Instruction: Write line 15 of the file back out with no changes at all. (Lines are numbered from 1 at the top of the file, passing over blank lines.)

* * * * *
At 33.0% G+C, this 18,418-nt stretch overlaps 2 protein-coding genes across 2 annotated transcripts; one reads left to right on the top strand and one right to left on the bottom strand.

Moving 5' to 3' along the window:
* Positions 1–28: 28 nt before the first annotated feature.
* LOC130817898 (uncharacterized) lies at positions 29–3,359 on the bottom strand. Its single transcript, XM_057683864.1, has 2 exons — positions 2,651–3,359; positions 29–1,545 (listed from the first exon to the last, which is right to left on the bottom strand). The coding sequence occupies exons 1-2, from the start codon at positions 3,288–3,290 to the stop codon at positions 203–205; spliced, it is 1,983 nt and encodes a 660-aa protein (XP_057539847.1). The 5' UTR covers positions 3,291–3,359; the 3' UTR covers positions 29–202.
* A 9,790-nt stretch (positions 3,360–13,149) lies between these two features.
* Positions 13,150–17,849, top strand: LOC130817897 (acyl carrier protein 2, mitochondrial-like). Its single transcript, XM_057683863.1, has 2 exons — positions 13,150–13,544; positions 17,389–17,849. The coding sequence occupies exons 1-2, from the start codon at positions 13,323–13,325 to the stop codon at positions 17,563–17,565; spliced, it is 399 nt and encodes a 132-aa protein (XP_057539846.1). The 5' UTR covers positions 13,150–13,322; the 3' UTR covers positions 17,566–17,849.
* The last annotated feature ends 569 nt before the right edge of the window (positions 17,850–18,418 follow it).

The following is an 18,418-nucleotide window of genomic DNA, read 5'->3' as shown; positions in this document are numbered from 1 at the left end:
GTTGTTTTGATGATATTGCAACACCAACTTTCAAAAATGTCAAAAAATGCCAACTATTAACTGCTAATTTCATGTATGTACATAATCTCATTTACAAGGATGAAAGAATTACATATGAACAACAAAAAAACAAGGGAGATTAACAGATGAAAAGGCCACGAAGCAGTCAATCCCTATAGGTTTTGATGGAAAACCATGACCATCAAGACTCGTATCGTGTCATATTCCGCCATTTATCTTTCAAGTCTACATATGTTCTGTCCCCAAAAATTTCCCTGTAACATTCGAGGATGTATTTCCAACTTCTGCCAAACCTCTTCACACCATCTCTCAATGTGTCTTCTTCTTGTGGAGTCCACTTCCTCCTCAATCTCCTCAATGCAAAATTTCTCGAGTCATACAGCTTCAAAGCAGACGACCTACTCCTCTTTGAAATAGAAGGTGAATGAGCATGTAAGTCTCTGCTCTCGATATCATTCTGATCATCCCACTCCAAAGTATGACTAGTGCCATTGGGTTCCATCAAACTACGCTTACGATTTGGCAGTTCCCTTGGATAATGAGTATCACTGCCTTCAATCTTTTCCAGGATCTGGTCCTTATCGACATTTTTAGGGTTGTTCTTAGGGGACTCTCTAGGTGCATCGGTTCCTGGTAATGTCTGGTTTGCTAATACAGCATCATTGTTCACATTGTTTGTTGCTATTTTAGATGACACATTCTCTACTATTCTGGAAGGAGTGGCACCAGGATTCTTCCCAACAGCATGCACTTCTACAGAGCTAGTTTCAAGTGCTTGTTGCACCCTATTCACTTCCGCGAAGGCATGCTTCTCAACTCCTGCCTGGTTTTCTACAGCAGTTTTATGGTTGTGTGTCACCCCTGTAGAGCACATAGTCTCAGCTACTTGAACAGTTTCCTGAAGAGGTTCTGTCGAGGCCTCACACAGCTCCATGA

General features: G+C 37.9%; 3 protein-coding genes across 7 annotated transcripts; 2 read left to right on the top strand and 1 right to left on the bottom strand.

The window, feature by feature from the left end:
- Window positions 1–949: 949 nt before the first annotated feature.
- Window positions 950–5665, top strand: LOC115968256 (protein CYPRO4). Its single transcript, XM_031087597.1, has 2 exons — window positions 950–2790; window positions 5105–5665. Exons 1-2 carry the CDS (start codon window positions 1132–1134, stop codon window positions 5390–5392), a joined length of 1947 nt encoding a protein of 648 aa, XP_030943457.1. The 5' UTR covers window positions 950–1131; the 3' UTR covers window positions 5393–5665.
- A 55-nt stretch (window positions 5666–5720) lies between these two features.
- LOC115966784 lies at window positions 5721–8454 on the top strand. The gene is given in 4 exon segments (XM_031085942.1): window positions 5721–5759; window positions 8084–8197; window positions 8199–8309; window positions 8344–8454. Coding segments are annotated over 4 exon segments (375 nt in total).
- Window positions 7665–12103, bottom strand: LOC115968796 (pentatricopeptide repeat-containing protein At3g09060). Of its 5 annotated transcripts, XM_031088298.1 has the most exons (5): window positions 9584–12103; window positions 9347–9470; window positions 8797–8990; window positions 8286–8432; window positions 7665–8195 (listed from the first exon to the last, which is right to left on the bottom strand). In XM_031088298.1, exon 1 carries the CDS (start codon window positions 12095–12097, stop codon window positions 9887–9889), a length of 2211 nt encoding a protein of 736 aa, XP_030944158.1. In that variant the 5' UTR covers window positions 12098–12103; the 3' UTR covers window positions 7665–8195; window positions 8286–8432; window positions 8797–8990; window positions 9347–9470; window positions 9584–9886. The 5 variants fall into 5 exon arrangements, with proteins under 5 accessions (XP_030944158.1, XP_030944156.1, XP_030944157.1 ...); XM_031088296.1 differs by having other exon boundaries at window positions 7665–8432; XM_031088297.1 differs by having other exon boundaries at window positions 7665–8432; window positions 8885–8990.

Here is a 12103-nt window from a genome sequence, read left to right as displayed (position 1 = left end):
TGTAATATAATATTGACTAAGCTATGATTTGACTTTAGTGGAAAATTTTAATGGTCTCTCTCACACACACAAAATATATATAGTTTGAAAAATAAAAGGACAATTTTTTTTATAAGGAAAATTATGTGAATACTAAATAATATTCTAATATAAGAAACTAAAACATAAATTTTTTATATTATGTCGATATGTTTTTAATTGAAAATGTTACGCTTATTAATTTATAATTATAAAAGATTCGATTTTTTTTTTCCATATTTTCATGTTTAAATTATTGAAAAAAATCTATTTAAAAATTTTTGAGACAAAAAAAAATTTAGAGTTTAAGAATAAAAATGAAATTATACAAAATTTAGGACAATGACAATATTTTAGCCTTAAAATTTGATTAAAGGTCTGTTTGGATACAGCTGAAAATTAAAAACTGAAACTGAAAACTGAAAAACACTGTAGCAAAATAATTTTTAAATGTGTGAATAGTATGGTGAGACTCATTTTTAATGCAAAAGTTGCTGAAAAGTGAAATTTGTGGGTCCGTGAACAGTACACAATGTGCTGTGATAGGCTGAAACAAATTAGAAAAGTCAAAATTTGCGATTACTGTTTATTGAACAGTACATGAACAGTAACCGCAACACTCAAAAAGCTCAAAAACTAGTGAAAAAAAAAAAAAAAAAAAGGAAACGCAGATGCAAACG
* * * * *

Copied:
- LOC115966784 lies at window positions 5721–8454 on the top strand. The gene is given in 4 exon segments (XM_031085942.1): window positions 5721–5759; window positions 8084–8197; window positions 8199–8309; window positions 8344–8454. Coding segments are annotated over 4 exon segments (375 nt in total).